Ancient Egypt

         

Page by Anneke Bart




 

Kings and Queens

4th dynasty
Seneferu, Khufu, Khafre, Menkaure, Djedefre, etc.

11th dynasty
Kings named Mentuhotep and Intef

12th dynasty
Amenemhet I - IV,
Senusret I-III


18th dynasty
Amenhotep I-IV,
Tuthmosis I-IV, Akhenaten, Tutankhamen, Aye, Horemheb, etc.


19th dynasty
Sety I-II, Ramesses I-II, Merenptah, Amenmesses, Tawosret.

20th dynasty

Sethnakht, Ramesses III
Ramesses IV - XI

25th dynasty
Alara, Kashta, Piye,
Shabaka, Shabataka,
Taharqa, Tanutamun, etc.




Cleopatra VII Philopator

Queens (D1-6)- Old Kingdom
Queens (D11-13) Middle Kingd.
Queens (D16-20)- New Kingdom
Queens (D21-29)- Late Period



 

Officials, Priesthood etc.
Viziers (New Kingdom)
High Priests of Amun
God's Wives of Amun
High Priests of Ptah
Viceroys of Nubia
Who's who of New Kingdom


Amarna Period
Akhenaten
Queen Nefertiti
inscriptions Queen Nefertiti.
Queen Kiya

Smenkhare
Tutankhamen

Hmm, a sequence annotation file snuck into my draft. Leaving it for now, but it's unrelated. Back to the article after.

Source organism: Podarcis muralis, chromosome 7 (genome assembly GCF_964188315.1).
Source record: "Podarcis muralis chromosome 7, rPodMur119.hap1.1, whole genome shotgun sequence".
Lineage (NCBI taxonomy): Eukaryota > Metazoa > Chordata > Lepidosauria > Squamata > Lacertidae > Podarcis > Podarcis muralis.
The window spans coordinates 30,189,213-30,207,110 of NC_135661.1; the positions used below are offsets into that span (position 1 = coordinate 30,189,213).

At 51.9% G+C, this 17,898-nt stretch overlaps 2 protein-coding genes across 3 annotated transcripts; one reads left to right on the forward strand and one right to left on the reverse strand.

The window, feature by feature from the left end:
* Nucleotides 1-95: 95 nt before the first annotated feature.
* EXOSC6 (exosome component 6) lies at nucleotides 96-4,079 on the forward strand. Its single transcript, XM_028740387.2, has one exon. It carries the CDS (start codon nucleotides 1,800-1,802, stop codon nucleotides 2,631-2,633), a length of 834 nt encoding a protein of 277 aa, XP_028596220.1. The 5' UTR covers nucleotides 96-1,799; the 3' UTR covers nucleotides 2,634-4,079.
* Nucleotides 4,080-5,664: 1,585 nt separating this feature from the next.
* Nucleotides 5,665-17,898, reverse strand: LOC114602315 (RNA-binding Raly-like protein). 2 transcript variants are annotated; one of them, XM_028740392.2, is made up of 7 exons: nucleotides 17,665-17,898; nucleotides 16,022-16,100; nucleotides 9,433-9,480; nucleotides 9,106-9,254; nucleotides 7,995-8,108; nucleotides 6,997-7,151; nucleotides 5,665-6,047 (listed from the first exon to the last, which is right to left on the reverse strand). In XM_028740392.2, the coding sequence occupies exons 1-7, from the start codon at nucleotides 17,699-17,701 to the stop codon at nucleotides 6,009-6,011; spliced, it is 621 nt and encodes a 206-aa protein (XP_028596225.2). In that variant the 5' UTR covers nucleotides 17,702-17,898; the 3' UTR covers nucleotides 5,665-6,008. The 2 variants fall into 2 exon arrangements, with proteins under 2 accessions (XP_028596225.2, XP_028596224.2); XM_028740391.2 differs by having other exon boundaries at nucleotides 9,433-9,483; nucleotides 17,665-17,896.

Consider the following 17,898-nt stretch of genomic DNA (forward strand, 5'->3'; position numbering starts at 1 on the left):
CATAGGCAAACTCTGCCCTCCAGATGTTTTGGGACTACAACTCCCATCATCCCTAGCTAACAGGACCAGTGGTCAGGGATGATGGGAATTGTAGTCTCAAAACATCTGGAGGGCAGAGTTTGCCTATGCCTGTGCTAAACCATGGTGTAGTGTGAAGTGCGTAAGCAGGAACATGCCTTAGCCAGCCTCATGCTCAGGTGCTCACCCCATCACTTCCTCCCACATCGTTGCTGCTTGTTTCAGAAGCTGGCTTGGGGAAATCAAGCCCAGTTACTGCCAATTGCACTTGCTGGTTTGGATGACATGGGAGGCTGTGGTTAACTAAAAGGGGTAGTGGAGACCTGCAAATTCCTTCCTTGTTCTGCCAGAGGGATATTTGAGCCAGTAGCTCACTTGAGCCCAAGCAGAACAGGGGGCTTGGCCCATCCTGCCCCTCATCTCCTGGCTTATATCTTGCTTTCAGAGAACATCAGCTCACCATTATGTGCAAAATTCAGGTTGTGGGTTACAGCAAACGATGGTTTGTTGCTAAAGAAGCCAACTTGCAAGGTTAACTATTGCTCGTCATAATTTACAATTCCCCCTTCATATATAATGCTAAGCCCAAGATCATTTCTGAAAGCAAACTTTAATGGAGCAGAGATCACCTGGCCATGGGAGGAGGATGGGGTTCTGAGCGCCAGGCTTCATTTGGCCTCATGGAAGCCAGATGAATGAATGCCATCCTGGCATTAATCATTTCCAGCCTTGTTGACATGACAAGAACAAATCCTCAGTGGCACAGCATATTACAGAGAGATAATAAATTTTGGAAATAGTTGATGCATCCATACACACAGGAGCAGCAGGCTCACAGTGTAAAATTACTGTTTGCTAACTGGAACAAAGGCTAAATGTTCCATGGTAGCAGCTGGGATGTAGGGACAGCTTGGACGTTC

Tombs at Amarna
Houses at Amarna

 
Tombs:
Valley of the Kings,
Valley of the Queens
Theban Tombs,
Tombs at Abydos
Tombs at El Kab
Tombs in Aswan
Early dynastic Saqqara
New Kingdom Saqqara
The Unis Cemetary

 
Mastabas at the Giza Plateau
Giza Mastabas 1000 cemetary
Giza Mastaba 2000 cemetary
Giza Mataba 2300 cemetary
Giza Mastaba 4000 cemetary
Giza Mastaba 5000 cemetary
Giza Mastaba 6000 cemetary
Giza Mastaba 7000 cemetary
 

Mummy Caches
Tomb DB320
Tomb KV35



Links

Pharaoh: Amenemhat I (Sehetepibre)



Ca 1976-1947 BC
Horus name: Wehemmesut (Seheteptawy)
Nebty name: Wehemmesut (Seheteptawy)
Golden Falcon name: Wehemmesut (Zema)
Prenomen: Sehetepibre